Gender-neutral language was a zero-tolerance issue for me as a rhetoric teacher. Probably because I grew up reading he and him in print and was told those terms included me. Bull. When many texts were written he and him meant precisely what they mean today – men, not women and men.
I explained to students that when they choose to use male pronouns in place of gender-neutral pronouns, they choose to exclude me. As a writer you have complete control over the words you choose to put on that blank screen or page. You are the Master of that Universe. What power!
Some of us are reluctant to let go of control in our writing and squirm when our contribution on Hooks & Storylines doesn’t end up directing the story as we planned. A few anglers have expressed a bit of frustration to me: Why isn’t someone following up on what I started? Where did that name come from? I named her something else. How did so-and-so get from career A to career B?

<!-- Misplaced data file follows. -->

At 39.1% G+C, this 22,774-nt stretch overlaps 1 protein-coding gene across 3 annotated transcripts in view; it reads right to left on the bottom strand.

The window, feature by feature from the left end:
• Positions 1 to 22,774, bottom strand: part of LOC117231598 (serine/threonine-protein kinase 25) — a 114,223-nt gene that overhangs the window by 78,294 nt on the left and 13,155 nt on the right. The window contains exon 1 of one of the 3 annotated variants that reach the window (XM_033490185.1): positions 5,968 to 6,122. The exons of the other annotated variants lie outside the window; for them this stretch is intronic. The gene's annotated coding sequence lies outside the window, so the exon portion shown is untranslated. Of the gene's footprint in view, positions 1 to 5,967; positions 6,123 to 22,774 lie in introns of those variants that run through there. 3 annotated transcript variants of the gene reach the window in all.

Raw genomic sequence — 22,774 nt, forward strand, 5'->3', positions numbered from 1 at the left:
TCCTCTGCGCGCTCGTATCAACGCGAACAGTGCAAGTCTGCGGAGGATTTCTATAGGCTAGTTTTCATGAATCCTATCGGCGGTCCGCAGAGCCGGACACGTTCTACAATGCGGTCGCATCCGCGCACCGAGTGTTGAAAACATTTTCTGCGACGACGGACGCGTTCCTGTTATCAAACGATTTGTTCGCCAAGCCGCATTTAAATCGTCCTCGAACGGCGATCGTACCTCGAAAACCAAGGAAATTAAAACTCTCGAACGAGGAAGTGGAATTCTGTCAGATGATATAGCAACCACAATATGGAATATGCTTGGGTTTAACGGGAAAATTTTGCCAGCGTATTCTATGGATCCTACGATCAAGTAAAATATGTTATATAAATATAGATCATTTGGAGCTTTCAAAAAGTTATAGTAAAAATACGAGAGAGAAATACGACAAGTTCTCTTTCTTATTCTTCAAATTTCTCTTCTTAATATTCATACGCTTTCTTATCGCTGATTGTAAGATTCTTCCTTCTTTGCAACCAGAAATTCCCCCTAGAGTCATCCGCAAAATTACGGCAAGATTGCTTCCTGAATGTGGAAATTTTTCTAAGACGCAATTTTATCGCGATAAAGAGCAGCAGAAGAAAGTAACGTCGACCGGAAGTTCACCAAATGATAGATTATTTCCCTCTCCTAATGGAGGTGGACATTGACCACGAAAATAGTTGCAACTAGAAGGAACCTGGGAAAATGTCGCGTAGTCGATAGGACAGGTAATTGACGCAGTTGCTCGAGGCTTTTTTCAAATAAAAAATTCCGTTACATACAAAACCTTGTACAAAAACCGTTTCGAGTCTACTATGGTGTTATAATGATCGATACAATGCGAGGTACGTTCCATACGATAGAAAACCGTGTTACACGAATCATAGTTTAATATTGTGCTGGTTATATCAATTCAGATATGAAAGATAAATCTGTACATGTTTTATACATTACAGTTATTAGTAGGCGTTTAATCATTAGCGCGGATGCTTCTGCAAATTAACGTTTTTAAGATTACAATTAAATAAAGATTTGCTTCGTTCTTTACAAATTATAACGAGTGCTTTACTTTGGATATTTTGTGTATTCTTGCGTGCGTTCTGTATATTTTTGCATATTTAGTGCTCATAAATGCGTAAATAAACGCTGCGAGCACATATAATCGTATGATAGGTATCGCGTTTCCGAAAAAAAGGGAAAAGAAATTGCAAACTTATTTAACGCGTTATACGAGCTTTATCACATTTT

These discussions reminded me of the difficulties rhetoric teachers face when crafting a writing prompt. What we think is perfectly clear may be interpreted differently. I was delighted with the hook an Angler suggested for Sci Fi & Fantasy. However, I changed Heaven’s Annex to Destiny’s Annex because I thought the story might skew religious. No problem now; Destiny’s Annex became a bar.
The challenge on Hooks & Storylines is to write a compelling installment that’s true to the tale. Add something to inspire the next Angler. Then let it go, enjoy the excursion, and bite with a new idea on Live Bait later. If you want to develop your idea your way, add it to Open Water.
Some of us dream of ruling the universe; some of us hope for a good night’s sleep.